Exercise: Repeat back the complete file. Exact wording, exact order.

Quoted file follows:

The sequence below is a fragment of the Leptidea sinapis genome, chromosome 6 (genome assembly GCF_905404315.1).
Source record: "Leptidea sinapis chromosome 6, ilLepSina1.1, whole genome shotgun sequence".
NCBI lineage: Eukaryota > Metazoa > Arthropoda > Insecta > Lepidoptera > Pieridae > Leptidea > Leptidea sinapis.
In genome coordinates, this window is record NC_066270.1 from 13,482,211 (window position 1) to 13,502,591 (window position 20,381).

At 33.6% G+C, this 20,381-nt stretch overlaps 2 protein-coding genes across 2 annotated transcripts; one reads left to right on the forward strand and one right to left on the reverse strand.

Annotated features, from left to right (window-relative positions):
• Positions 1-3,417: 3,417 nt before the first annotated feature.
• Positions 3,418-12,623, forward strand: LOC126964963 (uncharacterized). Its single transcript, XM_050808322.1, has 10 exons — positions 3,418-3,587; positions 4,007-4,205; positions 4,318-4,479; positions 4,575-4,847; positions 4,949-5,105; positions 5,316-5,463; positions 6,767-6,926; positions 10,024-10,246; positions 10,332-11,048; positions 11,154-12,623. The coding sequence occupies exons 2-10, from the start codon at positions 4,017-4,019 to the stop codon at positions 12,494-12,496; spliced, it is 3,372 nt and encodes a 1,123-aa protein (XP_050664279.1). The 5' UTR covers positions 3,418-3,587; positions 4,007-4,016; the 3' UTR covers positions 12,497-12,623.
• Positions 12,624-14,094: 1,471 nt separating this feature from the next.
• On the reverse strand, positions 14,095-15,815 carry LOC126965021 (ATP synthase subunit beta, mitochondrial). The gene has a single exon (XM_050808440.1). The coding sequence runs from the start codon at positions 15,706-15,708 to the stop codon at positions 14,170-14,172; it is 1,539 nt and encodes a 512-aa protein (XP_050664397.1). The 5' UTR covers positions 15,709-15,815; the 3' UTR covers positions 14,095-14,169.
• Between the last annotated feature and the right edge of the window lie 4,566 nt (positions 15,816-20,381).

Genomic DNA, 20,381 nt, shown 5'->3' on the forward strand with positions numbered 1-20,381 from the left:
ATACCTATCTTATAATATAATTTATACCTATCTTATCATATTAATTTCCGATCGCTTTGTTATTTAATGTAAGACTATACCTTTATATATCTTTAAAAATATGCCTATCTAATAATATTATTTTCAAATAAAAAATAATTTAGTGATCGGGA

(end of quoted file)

The sequence below is a fragment of the Leptidea sinapis genome, chromosome 6 (genome assembly GCF_905404315.1).
Source record: "Leptidea sinapis chromosome 6, ilLepSina1.1, whole genome shotgun sequence".
NCBI lineage: Eukaryota > Metazoa > Arthropoda > Insecta > Lepidoptera > Pieridae > Leptidea > Leptidea sinapis.
In genome coordinates, this window is record NC_066270.1 from 13,482,211 (window position 1) to 13,502,591 (window position 20,381).

At 33.6% G+C, this 20,381-nt stretch overlaps 2 protein-coding genes across 2 annotated transcripts; one reads left to right on the forward strand and one right to left on the reverse strand.

Annotated features, from left to right (window-relative positions):
• Positions 1-3,417: 3,417 nt before the first annotated feature.
• Positions 3,418-12,623, forward strand: LOC126964963 (uncharacterized). Its single transcript, XM_050808322.1, has 10 exons — positions 3,418-3,587; positions 4,007-4,205; positions 4,318-4,479; positions 4,575-4,847; positions 4,949-5,105; positions 5,316-5,463; positions 6,767-6,926; positions 10,024-10,246; positions 10,332-11,048; positions 11,154-12,623. The coding sequence occupies exons 2-10, from the start codon at positions 4,017-4,019 to the stop codon at positions 12,494-12,496; spliced, it is 3,372 nt and encodes a 1,123-aa protein (XP_050664279.1). The 5' UTR covers positions 3,418-3,587; positions 4,007-4,016; the 3' UTR covers positions 12,497-12,623.
• Positions 12,624-14,094: 1,471 nt separating this feature from the next.
• On the reverse strand, positions 14,095-15,815 carry LOC126965021 (ATP synthase subunit beta, mitochondrial). The gene has a single exon (XM_050808440.1). The coding sequence runs from the start codon at positions 15,706-15,708 to the stop codon at positions 14,170-14,172; it is 1,539 nt and encodes a 512-aa protein (XP_050664397.1). The 5' UTR covers positions 15,709-15,815; the 3' UTR covers positions 14,095-14,169.
• Between the last annotated feature and the right edge of the window lie 4,566 nt (positions 15,816-20,381).

Genomic DNA, 20,381 nt, shown 5'->3' on the forward strand with positions numbered 1-20,381 from the left:
ATACCTATCTTATAATATAATTTATACCTATCTTATCATATTAATTTCCGATCGCTTTGTTATTTAATGTAAGACTATACCTTTATATATCTTTAAAAATATGCCTATCTAATAATATTATTTTCAAATAAAAAATAATTTAGTGATCGGGA